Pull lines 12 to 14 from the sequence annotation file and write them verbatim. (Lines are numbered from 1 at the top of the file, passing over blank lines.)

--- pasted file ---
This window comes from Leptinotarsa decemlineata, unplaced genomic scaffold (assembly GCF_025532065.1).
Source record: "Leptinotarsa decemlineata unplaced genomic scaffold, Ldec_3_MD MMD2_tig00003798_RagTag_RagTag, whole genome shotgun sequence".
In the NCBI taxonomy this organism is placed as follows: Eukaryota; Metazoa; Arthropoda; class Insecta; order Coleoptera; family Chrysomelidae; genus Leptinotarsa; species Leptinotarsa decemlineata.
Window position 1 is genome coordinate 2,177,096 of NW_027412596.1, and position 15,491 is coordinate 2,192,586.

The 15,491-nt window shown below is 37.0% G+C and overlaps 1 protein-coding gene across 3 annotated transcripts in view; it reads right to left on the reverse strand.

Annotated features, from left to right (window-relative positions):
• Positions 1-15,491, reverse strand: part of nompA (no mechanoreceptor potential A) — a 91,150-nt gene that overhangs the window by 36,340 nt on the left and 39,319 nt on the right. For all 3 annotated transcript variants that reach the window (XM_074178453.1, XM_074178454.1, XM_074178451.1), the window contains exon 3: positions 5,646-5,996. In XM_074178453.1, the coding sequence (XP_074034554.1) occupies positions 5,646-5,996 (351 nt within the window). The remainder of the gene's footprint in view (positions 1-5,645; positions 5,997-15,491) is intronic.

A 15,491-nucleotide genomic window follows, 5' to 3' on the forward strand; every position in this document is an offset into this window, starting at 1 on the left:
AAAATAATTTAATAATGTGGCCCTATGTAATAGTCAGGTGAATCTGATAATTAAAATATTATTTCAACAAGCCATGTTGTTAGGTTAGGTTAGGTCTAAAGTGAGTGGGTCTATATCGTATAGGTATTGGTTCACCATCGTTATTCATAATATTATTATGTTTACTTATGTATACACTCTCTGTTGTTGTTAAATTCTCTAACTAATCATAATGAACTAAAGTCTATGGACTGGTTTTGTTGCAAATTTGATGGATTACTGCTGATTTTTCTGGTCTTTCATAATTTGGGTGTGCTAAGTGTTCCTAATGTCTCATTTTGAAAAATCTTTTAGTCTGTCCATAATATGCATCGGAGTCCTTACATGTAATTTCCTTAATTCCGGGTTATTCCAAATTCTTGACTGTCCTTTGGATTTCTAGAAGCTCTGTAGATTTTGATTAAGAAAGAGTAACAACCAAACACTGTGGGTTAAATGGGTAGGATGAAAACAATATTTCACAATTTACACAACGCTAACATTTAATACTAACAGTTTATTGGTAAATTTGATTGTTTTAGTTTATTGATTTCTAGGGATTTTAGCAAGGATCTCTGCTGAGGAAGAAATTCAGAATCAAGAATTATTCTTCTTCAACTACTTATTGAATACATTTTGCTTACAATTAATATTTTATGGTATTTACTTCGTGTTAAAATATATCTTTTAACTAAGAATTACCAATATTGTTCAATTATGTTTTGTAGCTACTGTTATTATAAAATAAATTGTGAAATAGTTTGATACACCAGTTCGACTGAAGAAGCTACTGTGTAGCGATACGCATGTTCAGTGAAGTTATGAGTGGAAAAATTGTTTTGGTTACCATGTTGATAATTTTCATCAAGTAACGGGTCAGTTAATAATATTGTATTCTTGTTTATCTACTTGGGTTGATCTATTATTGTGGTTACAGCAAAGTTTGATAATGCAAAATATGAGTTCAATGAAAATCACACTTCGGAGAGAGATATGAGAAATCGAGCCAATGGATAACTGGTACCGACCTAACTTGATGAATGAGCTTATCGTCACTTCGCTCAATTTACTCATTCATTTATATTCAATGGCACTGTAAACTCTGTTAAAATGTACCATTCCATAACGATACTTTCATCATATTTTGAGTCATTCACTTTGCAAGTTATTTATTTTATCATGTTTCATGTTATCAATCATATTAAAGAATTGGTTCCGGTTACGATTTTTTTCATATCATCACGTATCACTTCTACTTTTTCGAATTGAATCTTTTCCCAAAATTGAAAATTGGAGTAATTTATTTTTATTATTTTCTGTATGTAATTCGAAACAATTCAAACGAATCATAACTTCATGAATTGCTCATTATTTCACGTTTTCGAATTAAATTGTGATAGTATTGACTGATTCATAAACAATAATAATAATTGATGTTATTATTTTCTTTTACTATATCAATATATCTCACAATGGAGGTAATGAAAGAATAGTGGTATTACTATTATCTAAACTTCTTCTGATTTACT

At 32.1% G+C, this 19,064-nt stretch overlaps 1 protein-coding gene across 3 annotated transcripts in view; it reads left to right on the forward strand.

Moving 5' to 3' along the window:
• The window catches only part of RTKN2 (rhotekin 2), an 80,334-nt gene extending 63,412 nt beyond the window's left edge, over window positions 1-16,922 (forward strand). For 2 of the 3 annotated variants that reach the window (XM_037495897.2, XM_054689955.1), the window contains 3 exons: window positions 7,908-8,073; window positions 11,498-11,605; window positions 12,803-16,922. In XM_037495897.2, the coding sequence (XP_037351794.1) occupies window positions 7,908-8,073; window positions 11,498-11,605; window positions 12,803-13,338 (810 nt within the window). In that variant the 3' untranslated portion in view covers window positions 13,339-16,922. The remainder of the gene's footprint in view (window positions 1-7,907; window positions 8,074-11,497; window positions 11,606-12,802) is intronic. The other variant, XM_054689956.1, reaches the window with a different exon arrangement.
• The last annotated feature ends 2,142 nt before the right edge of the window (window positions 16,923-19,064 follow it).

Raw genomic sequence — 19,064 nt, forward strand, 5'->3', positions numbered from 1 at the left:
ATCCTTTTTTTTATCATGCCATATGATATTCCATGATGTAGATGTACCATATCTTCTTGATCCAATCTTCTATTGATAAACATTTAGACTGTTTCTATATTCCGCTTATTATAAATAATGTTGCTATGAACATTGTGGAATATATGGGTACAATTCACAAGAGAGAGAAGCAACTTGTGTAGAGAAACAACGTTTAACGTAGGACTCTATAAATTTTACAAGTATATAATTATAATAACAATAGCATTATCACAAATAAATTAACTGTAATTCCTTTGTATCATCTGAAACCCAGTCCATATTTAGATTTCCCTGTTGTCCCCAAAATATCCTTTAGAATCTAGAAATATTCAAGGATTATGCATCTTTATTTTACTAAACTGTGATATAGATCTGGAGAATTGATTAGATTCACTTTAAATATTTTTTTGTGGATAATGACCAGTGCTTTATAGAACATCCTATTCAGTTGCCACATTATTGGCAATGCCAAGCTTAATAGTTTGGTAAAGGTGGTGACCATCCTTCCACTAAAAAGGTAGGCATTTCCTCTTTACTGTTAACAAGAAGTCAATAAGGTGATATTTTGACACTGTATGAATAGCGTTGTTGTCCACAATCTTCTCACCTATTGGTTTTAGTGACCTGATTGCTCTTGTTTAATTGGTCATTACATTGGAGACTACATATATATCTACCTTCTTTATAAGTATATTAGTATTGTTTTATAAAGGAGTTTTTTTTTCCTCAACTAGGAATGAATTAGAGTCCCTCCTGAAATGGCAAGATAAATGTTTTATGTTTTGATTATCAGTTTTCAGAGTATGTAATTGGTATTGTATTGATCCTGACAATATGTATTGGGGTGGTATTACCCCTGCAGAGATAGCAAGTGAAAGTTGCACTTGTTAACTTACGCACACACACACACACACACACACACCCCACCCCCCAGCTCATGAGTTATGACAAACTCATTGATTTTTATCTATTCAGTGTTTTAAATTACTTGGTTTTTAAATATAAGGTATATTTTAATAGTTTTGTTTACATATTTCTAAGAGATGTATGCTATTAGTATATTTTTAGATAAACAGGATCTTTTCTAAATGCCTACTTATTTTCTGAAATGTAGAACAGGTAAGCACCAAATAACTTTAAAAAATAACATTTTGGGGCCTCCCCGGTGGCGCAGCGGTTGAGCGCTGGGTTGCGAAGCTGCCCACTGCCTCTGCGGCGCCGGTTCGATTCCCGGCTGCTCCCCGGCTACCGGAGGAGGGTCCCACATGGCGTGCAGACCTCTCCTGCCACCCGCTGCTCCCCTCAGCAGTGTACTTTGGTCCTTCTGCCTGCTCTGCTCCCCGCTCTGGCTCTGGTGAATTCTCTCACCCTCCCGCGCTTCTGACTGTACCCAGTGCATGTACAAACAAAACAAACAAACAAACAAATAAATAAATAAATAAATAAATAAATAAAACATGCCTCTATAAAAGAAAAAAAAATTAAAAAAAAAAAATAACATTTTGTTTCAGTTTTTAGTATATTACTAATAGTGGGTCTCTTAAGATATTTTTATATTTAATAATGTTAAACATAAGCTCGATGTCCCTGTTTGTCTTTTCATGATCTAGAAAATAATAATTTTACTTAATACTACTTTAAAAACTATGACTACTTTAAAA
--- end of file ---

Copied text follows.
• The window catches only part of RTKN2 (rhotekin 2), an 80,334-nt gene extending 63,412 nt beyond the window's left edge, over window positions 1-16,922 (forward strand). For 2 of the 3 annotated variants that reach the window (XM_037495897.2, XM_054689955.1), the window contains 3 exons: window positions 7,908-8,073; window positions 11,498-11,605; window positions 12,803-16,922. In XM_037495897.2, the coding sequence (XP_037351794.1) occupies window positions 7,908-8,073; window positions 11,498-11,605; window positions 12,803-13,338 (810 nt within the window). In that variant the 3' untranslated portion in view covers window positions 13,339-16,922. The remainder of the gene's footprint in view (window positions 1-7,907; window positions 8,074-11,497; window positions 11,606-12,802) is intronic. The other variant, XM_054689956.1, reaches the window with a different exon arrangement.
• The last annotated feature ends 2,142 nt before the right edge of the window (window positions 16,923-19,064 follow it).

Raw genomic sequence — 19,064 nt, forward strand, 5'->3', positions numbered from 1 at the left: